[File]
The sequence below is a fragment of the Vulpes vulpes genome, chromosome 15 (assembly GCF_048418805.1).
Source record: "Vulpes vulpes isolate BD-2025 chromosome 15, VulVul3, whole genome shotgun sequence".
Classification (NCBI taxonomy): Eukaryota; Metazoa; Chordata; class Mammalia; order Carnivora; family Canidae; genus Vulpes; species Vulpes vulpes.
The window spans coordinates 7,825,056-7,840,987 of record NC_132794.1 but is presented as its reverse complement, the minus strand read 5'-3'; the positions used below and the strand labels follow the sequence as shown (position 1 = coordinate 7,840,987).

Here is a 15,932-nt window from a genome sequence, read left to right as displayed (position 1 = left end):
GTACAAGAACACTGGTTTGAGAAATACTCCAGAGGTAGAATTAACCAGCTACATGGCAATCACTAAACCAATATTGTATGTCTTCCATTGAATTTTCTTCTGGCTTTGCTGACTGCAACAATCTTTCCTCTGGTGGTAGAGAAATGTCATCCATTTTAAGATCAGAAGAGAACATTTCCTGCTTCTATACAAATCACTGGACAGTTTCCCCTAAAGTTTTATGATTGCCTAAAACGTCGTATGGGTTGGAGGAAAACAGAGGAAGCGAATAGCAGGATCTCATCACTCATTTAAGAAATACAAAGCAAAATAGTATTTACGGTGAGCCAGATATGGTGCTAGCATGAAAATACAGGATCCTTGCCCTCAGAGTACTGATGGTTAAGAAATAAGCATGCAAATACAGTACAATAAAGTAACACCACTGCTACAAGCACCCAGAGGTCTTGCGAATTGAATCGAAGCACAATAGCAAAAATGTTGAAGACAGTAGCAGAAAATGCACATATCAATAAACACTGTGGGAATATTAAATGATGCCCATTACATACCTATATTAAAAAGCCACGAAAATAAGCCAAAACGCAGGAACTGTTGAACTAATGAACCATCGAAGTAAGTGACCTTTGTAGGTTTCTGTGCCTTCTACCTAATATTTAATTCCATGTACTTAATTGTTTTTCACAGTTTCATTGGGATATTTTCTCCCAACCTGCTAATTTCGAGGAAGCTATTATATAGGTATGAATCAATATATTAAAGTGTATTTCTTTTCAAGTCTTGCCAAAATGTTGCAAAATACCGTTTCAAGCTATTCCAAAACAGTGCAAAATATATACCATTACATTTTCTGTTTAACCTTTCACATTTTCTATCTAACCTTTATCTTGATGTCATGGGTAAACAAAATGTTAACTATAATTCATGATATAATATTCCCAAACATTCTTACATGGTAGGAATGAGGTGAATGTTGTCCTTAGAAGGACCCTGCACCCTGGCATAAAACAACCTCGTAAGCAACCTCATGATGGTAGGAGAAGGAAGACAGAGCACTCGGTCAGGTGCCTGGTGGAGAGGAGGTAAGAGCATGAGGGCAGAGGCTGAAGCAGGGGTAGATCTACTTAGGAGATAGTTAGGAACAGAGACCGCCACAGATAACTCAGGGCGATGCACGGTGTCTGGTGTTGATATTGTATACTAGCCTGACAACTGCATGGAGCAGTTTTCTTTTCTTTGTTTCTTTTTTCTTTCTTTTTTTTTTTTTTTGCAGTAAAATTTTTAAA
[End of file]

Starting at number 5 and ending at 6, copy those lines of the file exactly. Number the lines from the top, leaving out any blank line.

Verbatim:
Here is a 15,932-nt window from a genome sequence, read left to right as displayed (position 1 = left end):
GTACAAGAACACTGGTTTGAGAAATACTCCAGAGGTAGAATTAACCAGCTACATGGCAATCACTAAACCAATATTGTATGTCTTCCATTGAATTTTCTTCTGGCTTTGCTGACTGCAACAATCTTTCCTCTGGTGGTAGAGAAATGTCATCCATTTTAAGATCAGAAGAGAACATTTCCTGCTTCTATACAAATCACTGGACAGTTTCCCCTAAAGTTTTATGATTGCCTAAAACGTCGTATGGGTTGGAGGAAAACAGAGGAAGCGAATAGCAGGATCTCATCACTCATTTAAGAAATACAAAGCAAAATAGTATTTACGGTGAGCCAGATATGGTGCTAGCATGAAAATACAGGATCCTTGCCCTCAGAGTACTGATGGTTAAGAAATAAGCATGCAAATACAGTACAATAAAGTAACACCACTGCTACAAGCACCCAGAGGTCTTGCGAATTGAATCGAAGCACAATAGCAAAAATGTTGAAGACAGTAGCAGAAAATGCACATATCAATAAACACTGTGGGAATATTAAATGATGCCCATTACATACCTATATTAAAAAGCCACGAAAATAAGCCAAAACGCAGGAACTGTTGAACTAATGAACCATCGAAGTAAGTGACCTTTGTAGGTTTCTGTGCCTTCTACCTAATATTTAATTCCATGTACTTAATTGTTTTTCACAGTTTCATTGGGATATTTTCTCCCAACCTGCTAATTTCGAGGAAGCTATTATATAGGTATGAATCAATATATTAAAGTGTATTTCTTTTCAAGTCTTGCCAAAATGTTGCAAAATACCGTTTCAAGCTATTCCAAAACAGTGCAAAATATATACCATTACATTTTCTGTTTAACCTTTCACATTTTCTATCTAACCTTTATCTTGATGTCATGGGTAAACAAAATGTTAACTATAATTCATGATATAATATTCCCAAACATTCTTACATGGTAGGAATGAGGTGAATGTTGTCCTTAGAAGGACCCTGCACCCTGGCATAAAACAACCTCGTAAGCAACCTCATGATGGTAGGAGAAGGAAGACAGAGCACTCGGTCAGGTGCCTGGTGGAGAGGAGGTAAGAGCATGAGGGCAGAGGCTGAAGCAGGGGTAGATCTACTTAGGAGATAGTTAGGAACAGAGACCGCCACAGATAACTCAGGGCGATGCACGGTGTCTGGTGTTGATATTGTATACTAGCCTGACAACTGCATGGAGCAGTTTTCTTTTCTTTGTTTCTTTTTTCTTTCTTTTTTTTTTTTTTTGCAGTAAAATTTTTAAA